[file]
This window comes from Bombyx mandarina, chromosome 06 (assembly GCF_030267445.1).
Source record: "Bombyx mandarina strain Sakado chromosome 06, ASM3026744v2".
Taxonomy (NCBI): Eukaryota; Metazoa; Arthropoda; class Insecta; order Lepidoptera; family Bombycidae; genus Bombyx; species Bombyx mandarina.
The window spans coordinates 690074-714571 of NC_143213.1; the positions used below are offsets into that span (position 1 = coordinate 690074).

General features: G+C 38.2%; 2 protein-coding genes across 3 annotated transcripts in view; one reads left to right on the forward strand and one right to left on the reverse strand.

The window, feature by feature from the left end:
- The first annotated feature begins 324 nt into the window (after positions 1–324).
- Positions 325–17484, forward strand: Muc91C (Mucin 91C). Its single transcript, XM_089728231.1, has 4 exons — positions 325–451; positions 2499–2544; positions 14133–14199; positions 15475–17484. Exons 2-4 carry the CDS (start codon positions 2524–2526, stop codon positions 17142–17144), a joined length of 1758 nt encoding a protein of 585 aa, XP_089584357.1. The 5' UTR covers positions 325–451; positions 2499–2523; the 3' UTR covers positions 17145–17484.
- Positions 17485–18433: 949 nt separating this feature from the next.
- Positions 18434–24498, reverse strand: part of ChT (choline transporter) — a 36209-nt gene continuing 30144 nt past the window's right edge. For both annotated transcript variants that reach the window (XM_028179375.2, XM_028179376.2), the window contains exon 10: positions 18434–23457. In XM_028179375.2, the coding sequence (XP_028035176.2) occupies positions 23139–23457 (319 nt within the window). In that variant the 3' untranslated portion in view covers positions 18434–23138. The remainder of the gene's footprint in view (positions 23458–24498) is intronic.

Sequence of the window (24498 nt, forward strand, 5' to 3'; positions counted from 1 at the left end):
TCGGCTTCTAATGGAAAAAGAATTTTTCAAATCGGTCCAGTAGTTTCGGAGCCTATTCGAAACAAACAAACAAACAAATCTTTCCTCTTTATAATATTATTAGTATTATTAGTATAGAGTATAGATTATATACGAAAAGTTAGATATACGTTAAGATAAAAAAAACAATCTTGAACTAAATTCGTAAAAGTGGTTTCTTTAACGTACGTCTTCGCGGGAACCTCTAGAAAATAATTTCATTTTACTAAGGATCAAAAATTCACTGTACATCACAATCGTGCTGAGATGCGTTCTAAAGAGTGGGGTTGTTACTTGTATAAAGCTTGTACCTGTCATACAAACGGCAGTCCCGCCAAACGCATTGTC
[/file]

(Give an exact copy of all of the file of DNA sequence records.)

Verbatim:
This window comes from Bombyx mandarina, chromosome 06 (assembly GCF_030267445.1).
Source record: "Bombyx mandarina strain Sakado chromosome 06, ASM3026744v2".
Taxonomy (NCBI): Eukaryota; Metazoa; Arthropoda; class Insecta; order Lepidoptera; family Bombycidae; genus Bombyx; species Bombyx mandarina.
The window spans coordinates 690074-714571 of NC_143213.1; the positions used below are offsets into that span (position 1 = coordinate 690074).

General features: G+C 38.2%; 2 protein-coding genes across 3 annotated transcripts in view; one reads left to right on the forward strand and one right to left on the reverse strand.

The window, feature by feature from the left end:
- The first annotated feature begins 324 nt into the window (after positions 1–324).
- Positions 325–17484, forward strand: Muc91C (Mucin 91C). Its single transcript, XM_089728231.1, has 4 exons — positions 325–451; positions 2499–2544; positions 14133–14199; positions 15475–17484. Exons 2-4 carry the CDS (start codon positions 2524–2526, stop codon positions 17142–17144), a joined length of 1758 nt encoding a protein of 585 aa, XP_089584357.1. The 5' UTR covers positions 325–451; positions 2499–2523; the 3' UTR covers positions 17145–17484.
- Positions 17485–18433: 949 nt separating this feature from the next.
- Positions 18434–24498, reverse strand: part of ChT (choline transporter) — a 36209-nt gene continuing 30144 nt past the window's right edge. For both annotated transcript variants that reach the window (XM_028179375.2, XM_028179376.2), the window contains exon 10: positions 18434–23457. In XM_028179375.2, the coding sequence (XP_028035176.2) occupies positions 23139–23457 (319 nt within the window). In that variant the 3' untranslated portion in view covers positions 18434–23138. The remainder of the gene's footprint in view (positions 23458–24498) is intronic.

Sequence of the window (24498 nt, forward strand, 5' to 3'; positions counted from 1 at the left end):
TCGGCTTCTAATGGAAAAAGAATTTTTCAAATCGGTCCAGTAGTTTCGGAGCCTATTCGAAACAAACAAACAAACAAATCTTTCCTCTTTATAATATTATTAGTATTATTAGTATAGAGTATAGATTATATACGAAAAGTTAGATATACGTTAAGATAAAAAAAACAATCTTGAACTAAATTCGTAAAAGTGGTTTCTTTAACGTACGTCTTCGCGGGAACCTCTAGAAAATAATTTCATTTTACTAAGGATCAAAAATTCACTGTACATCACAATCGTGCTGAGATGCGTTCTAAAGAGTGGGGTTGTTACTTGTATAAAGCTTGTACCTGTCATACAAACGGCAGTCCCGCCAAACGCATTGTC